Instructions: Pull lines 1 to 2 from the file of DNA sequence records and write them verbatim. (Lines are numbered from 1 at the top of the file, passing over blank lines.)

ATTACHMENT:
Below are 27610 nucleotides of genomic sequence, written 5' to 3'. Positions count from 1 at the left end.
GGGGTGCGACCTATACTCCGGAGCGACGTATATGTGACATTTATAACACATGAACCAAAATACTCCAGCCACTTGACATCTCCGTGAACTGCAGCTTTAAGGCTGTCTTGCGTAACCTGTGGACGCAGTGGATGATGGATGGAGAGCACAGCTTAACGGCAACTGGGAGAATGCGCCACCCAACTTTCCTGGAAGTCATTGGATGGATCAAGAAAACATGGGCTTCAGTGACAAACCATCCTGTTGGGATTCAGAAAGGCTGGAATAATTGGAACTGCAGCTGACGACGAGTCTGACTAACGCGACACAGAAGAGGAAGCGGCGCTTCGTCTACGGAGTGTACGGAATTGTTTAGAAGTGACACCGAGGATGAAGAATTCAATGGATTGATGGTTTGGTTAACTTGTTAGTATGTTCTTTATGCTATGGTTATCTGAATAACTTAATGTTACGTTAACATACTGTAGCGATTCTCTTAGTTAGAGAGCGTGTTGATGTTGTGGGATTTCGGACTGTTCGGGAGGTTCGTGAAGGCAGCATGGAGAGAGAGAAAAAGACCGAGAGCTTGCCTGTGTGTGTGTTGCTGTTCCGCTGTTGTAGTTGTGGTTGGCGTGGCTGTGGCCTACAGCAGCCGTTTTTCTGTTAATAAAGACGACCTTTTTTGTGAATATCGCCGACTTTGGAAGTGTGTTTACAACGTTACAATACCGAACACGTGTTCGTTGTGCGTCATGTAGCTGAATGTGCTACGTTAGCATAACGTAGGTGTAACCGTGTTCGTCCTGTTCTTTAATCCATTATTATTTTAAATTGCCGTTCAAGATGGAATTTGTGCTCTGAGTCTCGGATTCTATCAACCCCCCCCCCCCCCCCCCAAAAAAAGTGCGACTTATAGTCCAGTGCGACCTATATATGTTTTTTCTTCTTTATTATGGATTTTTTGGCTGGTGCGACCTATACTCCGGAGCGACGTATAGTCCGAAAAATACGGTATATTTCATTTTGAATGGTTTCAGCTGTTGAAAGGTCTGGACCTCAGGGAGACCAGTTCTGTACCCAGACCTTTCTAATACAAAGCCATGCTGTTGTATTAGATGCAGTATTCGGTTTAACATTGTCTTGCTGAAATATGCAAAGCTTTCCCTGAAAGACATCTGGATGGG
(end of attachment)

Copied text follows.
Below are 27610 nucleotides of genomic sequence, written 5' to 3'. Positions count from 1 at the left end.
GGGGTGCGACCTATACTCCGGAGCGACGTATATGTGACATTTATAACACATGAACCAAAATACTCCAGCCACTTGACATCTCCGTGAACTGCAGCTTTAAGGCTGTCTTGCGTAACCTGTGGACGCAGTGGATGATGGATGGAGAGCACAGCTTAACGGCAACTGGGAGAATGCGCCACCCAACTTTCCTGGAAGTCATTGGATGGATCAAGAAAACATGGGCTTCAGTGACAAACCATCCTGTTGGGATTCAGAAAGGCTGGAATAATTGGAACTGCAGCTGACGACGAGTCTGACTAACGCGACACAGAAGAGGAAGCGGCGCTTCGTCTACGGAGTGTACGGAATTGTTTAGAAGTGACACCGAGGATGAAGAATTCAATGGATTGATGGTTTGGTTAACTTGTTAGTATGTTCTTTATGCTATGGTTATCTGAATAACTTAATGTTACGTTAACATACTGTAGCGATTCTCTTAGTTAGAGAGCGTGTTGATGTTGTGGGATTTCGGACTGTTCGGGAGGTTCGTGAAGGCAGCATGGAGAGAGAGAAAAAGACCGAGAGCTTGCCTGTGTGTGTGTTGCTGTTCCGCTGTTGTAGTTGTGGTTGGCGTGGCTGTGGCCTACAGCAGCCGTTTTTCTGTTAATAAAGACGACCTTTTTTGTGAATATCGCCGACTTTGGAAGTGTGTTTACAACGTTACAATACCGAACACGTGTTCGTTGTGCGTCATGTAGCTGAATGTGCTACGTTAGCATAACGTAGGTGTAACCGTGTTCGTCCTGTTCTTTAATCCATTATTATTTTAAATTGCCGTTCAAGATGGAATTTGTGCTCTGAGTCTCGGATTCTATCAACCCCCCCCCCCCCCCCCCAAAAAAAGTGCGACTTATAGTCCAGTGCGACCTATATATGTTTTTTCTTCTTTATTATGGATTTTTTGGCTGGTGCGACCTATACTCCGGAGCGACGTATAGTCCGAAAAATACGGTATATTTCATTTTGAATGGTTTCAGCTGTTGAAAGGTCTGGACCTCAGGGAGACCAGTTCTGTACCCAGACCTTTCTAATACAAAGCCATGCTGTTGTATTAGATGCAGTATTCGGTTTAACATTGTCTTGCTGAAATATGCAAAGCTTTCCCTGAAAGACATCTGGATGGG